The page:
This roll-off slows down the edge transition by an amount of time represented as “t” in the figure. Remember, slower edges cross the logic threshold of the circuit later, introducing timing errors in the SUT. This problem becomes more severe as clock rates increase.

In high speed systems, excessive probe capacitance can potentially prevent the SUT from working. It is always critical to choose a probe with the lowest possible total capacitance. It’s also important to note that probe clips and lead sets increase capacitive loading on the SUT. Use a properly compensated adapter whenever possible. The impedance of the logic analyzer’s probe affects signal rise times and timing relationships.

Logic analyzers capture data from multi-pin devices and buses. The term “capture rate” refers to how often the logic analyzer samples the inputs. It is the same function as the time base in an oscilloscope. Logic analyzer literature interchangeably uses the terms “sample,” “acquire,” and “capture.”

Timing acquisition captures signal timing information. In this mode, an internal clock samples data. The faster it samples data, the higher the resolution of the resulting measurement. There is no fixed timing relationship between the target device and the data the logic analyzer acquires. Use this acquisition mode when you are concerned with the timing relationship between SUT signals.

The acquisition mode acquires the “state” of the SUT. A signal from the SUT defines the sample point (when and how often data is required). The clock signal you use in the acquisition mode may be:

  • The system clock
  • A control signal on the bus
  • A signal that causes the SUT to change states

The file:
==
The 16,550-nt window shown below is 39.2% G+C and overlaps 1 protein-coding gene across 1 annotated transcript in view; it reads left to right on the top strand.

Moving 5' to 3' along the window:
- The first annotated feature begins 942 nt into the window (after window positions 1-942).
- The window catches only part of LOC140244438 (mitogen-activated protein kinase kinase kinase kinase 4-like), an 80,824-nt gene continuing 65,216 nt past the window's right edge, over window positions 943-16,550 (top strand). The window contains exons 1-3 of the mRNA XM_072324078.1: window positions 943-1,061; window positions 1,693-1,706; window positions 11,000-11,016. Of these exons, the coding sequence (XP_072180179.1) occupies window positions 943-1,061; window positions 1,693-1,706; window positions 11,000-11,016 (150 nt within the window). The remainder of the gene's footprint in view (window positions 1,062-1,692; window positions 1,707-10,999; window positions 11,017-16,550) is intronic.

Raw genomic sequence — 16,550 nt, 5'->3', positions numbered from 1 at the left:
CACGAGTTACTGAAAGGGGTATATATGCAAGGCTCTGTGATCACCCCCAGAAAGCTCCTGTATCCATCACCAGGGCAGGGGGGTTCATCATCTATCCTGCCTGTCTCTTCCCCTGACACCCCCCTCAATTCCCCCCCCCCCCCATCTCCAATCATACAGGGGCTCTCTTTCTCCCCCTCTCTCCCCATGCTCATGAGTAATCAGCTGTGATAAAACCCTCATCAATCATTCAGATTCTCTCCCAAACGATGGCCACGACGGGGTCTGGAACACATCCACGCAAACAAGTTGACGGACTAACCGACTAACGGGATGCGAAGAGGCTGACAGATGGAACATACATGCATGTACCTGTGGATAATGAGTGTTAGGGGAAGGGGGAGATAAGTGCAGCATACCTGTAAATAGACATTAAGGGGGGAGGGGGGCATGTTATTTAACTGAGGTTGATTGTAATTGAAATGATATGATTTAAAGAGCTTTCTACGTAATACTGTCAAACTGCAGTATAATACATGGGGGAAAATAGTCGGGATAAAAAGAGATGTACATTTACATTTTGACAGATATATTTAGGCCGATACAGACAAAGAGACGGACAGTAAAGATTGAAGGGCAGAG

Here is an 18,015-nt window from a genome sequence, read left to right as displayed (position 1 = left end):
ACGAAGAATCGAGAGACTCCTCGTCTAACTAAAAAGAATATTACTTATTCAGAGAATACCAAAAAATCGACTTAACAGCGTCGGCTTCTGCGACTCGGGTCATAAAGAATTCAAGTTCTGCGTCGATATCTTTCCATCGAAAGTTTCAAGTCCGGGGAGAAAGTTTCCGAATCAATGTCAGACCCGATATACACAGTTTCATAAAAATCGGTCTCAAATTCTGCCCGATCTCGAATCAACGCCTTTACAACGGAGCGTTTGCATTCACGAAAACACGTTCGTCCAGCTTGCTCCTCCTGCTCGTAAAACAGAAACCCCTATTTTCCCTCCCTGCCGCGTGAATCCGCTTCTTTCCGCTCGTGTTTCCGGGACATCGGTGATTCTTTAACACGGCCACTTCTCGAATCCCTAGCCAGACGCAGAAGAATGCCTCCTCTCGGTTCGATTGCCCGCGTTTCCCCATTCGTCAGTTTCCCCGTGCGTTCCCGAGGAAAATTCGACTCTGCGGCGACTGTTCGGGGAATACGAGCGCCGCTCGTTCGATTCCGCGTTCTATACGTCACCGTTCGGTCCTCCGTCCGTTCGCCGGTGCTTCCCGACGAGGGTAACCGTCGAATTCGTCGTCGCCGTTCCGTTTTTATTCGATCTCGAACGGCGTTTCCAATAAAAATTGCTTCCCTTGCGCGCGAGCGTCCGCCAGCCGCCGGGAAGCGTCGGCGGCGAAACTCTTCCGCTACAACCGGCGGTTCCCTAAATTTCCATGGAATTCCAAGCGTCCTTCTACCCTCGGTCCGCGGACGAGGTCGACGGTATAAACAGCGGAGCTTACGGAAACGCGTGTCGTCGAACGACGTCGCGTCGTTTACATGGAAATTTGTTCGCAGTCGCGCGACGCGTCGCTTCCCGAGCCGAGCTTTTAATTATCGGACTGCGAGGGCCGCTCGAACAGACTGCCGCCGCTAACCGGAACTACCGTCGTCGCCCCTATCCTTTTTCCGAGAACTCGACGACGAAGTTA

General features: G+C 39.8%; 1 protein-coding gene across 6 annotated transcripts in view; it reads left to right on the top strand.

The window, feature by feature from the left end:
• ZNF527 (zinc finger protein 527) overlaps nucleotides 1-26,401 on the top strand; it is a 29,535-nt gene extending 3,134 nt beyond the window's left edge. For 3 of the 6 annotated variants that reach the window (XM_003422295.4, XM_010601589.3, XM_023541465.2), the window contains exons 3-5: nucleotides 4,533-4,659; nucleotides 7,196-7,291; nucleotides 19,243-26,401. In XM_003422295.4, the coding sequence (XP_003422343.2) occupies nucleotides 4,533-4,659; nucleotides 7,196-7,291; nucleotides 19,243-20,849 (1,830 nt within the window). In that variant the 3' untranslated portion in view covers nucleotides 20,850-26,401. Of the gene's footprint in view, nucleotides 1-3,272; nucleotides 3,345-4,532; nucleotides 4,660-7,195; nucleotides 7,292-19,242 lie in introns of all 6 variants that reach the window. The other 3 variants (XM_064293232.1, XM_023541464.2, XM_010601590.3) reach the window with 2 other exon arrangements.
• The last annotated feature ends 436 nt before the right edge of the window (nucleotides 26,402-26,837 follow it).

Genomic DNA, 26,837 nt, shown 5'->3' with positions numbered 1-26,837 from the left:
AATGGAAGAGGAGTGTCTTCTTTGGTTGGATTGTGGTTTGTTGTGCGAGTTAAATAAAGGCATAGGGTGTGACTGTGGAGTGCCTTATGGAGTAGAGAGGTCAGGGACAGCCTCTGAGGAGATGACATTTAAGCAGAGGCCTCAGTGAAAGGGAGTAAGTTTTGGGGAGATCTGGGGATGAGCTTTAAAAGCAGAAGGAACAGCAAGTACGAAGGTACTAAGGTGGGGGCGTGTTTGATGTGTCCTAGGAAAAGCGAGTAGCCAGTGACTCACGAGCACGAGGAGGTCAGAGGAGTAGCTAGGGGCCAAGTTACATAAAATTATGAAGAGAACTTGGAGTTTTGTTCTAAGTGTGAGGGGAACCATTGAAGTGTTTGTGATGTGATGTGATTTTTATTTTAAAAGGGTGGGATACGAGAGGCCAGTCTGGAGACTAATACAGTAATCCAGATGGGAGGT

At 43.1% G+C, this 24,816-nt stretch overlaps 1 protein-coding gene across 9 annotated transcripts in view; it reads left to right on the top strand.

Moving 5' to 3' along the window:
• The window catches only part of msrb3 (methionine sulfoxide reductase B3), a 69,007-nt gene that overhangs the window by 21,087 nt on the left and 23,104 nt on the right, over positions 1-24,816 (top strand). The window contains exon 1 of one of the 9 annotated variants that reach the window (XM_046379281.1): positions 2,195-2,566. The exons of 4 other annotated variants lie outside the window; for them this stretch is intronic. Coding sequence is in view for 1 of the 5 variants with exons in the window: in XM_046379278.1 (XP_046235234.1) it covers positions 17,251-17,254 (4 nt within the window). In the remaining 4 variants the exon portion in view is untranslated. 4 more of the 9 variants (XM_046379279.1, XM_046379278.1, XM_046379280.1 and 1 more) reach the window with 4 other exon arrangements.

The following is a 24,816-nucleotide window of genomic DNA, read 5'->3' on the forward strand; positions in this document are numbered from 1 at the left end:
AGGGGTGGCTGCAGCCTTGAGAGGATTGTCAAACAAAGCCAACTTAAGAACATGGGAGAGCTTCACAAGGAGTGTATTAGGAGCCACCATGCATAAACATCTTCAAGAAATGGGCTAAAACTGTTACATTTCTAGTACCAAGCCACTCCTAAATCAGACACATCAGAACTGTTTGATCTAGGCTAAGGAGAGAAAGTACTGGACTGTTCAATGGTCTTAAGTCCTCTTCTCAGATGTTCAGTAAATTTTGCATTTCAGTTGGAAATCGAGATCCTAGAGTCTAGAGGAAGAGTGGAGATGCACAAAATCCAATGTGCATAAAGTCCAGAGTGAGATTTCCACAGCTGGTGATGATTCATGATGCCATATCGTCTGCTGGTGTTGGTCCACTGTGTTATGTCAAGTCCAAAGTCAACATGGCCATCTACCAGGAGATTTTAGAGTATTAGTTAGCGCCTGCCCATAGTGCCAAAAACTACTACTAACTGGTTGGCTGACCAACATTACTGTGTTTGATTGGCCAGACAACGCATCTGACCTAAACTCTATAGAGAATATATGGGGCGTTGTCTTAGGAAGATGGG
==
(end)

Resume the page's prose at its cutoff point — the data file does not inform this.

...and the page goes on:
You sample data on the active edge, which represents the SUT when the logic signals are stable. The logic analyzer samples only when the selected signals are valid. What transpires between clock events is irrelevant.

More on Data Acquisition Modes

There are two types of data acquisition modes: synchronous and asynchronous. For long, continuous records of timing details, use the timing acquisition mode and the internal (or asynchronous) clock. Acquiring data exactly as the SUT sees it requires you to use the state (synchronous) acquisition mode.

In the state acquisition mode, the logic analyzer displays each successive state of the SUT sequentially in a window. You may use any relevant signal for the external clock signal for state acquisition.

Triggering selects which data you capture. Logic analyzer triggering only occurs on digital signals, and is more sophisticated than triggering on any oscilloscope.

Logic analyzers can recognize Boolean operators, such as multiple signals that are “AND”ed or exclusive-”OR”ed together, etc. They can track SUT logic states and trigger on conditions within the SUT that you desire. These may be a simple transition — intentional or otherwise — on a single signal line.

If you are chasing an elusive glitch that occurs when an Increment or Enable pin becomes valid, you might want to trigger on some set of bus-wide conditions that are known to preceed it. This is a powerful feature of a logic analyzer.

In all instances, the “event” appears when signals change from one cycle to the next. You can use many conditions to trigger your logic analyzer, such as a specific binary value on a bus or counter output. Other triggering choices include:

  • Words: Specific logic patterns defined in binary, hexadecimal, etc.
  • Ranges: Events that occur between a low and high value.
  • Counter: The number of events you program that you are tracking by a counter.
  • Signal: An external signal such as a system reset.
  • Glitches: Pulses that occur between acquisitions.
  • Timer: The elapsed time between two events or the duration of a single event, tracked by a timer.
  • Analog: Use an oscilloscope to trigger on an analog characteristic and to cross­-trigger the logic analyzer.

With all these trigger conditions available, it is possible to track down system errors using a broad search for state failures, before you refine your search with increasingly explicit triggering conditions.

I hope this introduction has taught you a few things about this powerful benchtop tool — look forward to more in Part 2!  NV